In today’s age and time, it is extremely important to be independent. I am not talking about adults, but children as well. I see that in today’s kids where they are confident and have no qualms about coming and talking to me. I can’t remember ever doing that because I was a shy child. I want my child to be self-confident, self-sufficient and independent. While my child will be my number one priority, that does not mean I have to spend every single minute of the day with them to make them a good person or to parent them.

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So you are all geared up for parenting?

My husband is a hands-on guy. He’s one of those men who will wake up in the morning and make his own breakfast. He doesn’t wait for me to be up when he’s hungry. So that is how we have lived, so it won’t be any different even when our child comes to our lives. I do have to practice [tennis] and he will have to take some time out. I will have to do the same when he has to practice. It’s going to be a lot of hard work, but I feel the joy of a child will take over those things.

Do you think having a husband from the sporting field will be of great help here?

Sport has given us both a lot, but it has also taken a lot from us to achieve what we have. But we understand the pressures, both on and off the field. There are days when we are both playing matches and he will have a great day, while I had a terrible one. I have to be happy for him, but I can’t be as I’m sad for myself. But he does not take that personally. It has happened to him too. Sport has taught us how to take victories and defeats. It has taught us how to bounce back. For us, sport is a way of life and we always believe that tomorrow’s always another day.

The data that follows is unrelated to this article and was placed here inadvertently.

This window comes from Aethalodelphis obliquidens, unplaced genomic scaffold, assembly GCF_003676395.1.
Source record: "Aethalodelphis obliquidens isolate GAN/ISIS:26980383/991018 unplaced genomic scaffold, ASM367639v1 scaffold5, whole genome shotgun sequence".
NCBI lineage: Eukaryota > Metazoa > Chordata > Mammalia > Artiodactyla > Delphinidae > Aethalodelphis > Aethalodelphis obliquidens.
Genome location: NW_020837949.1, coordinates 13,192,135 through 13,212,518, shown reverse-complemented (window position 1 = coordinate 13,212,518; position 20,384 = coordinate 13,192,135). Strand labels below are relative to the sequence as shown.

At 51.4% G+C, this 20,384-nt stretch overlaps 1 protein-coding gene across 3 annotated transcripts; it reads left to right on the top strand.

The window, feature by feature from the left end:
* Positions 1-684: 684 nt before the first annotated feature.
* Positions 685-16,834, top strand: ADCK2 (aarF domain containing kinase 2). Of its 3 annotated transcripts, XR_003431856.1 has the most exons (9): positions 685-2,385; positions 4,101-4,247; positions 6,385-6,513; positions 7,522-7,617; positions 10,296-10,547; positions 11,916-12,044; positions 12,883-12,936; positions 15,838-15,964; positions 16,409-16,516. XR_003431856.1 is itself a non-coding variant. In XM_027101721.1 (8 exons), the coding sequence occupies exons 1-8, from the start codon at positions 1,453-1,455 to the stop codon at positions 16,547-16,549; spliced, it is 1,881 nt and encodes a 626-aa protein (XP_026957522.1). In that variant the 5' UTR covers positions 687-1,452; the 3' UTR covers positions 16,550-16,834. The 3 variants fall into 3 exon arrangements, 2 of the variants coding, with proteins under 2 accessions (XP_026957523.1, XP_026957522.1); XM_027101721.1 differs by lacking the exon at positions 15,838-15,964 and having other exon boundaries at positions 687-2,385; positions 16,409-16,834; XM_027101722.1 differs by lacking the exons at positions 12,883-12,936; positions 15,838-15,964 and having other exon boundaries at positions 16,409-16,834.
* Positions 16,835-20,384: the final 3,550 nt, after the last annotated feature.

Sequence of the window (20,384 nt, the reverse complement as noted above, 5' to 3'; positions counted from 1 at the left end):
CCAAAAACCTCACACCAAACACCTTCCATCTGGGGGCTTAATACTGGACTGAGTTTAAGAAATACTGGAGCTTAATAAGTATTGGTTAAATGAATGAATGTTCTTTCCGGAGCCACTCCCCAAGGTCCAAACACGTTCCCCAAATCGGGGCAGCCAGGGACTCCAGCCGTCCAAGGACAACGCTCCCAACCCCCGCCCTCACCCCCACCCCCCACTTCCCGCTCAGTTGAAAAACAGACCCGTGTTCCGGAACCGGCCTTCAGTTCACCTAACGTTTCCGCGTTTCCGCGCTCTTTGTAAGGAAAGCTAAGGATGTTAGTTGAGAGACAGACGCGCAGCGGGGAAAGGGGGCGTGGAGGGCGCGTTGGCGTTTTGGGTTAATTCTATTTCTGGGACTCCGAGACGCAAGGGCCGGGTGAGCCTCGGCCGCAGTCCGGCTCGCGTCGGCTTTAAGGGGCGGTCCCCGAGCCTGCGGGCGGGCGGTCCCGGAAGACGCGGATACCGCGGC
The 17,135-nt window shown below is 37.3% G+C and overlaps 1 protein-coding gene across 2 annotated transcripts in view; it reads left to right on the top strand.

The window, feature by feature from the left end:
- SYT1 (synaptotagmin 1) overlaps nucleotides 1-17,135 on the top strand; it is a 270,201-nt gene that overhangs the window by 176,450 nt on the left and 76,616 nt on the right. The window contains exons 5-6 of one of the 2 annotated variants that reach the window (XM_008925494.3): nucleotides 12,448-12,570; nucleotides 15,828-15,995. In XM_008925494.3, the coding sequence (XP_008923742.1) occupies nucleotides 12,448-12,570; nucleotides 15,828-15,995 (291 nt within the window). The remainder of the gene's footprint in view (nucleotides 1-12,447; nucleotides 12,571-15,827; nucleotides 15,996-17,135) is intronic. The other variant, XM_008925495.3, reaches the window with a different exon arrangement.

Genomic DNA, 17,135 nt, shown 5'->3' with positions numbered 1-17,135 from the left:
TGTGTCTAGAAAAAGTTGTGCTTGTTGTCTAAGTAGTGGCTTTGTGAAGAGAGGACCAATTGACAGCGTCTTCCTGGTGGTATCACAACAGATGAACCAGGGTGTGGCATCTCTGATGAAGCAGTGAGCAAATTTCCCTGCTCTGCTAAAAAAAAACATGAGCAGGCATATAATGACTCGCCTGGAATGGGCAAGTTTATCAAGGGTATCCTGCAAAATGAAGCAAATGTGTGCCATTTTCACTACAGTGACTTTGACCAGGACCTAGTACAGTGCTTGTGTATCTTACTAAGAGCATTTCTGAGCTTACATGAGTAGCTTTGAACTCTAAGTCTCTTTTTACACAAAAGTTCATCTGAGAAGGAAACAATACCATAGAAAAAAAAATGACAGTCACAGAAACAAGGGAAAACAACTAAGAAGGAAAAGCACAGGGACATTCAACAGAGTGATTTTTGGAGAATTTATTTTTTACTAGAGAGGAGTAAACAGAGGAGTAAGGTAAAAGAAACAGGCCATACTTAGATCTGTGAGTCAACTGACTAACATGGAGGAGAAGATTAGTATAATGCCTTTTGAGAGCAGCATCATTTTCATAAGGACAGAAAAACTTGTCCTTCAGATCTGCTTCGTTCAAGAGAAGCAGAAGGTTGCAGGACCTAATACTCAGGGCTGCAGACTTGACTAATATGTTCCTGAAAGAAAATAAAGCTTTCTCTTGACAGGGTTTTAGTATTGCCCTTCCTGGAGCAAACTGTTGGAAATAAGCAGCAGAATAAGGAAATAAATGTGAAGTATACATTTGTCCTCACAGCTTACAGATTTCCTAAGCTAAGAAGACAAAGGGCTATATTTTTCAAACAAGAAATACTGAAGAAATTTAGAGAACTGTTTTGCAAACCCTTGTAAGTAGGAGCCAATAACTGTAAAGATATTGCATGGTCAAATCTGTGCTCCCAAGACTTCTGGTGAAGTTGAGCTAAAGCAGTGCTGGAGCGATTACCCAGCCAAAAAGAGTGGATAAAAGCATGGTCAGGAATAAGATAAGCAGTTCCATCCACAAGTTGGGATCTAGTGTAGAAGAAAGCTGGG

Sania Mirza on…

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Breastfeeding: “I will breastfeed. But I am not doing it out of any pressure. It’s important to have that connect with your child. It’s healthy for the child.”

Birthing plan: “I will trust the doctors on this matter. I want to try to have a normal birth.”

Her activism against violence against women: “As a woman we’ve all faced discrimination at some point in our lives — even if you’re a celebrity or not… You are judged for the way you look rather than the way that you play, no matter how many Wimbledon [matches] you play.”

Whether her Bollywood biopic has been commissioned: “Nothing has been finalised. When it happens, my biopic will be more about showing my struggle as a woman to reach where I am. Twenty six years ago, I came from a place where they thought girls shouldn’t wear skirts or play tennis because if get too dark they might not find the right man to marry them.”

On raising a child from a cross-cultural relationship: “I don’t think that it matters which country they belong to or what colour or what religion they belong to. They need to understand that we are all human beings. Being a good person is much higher than anything else in the world.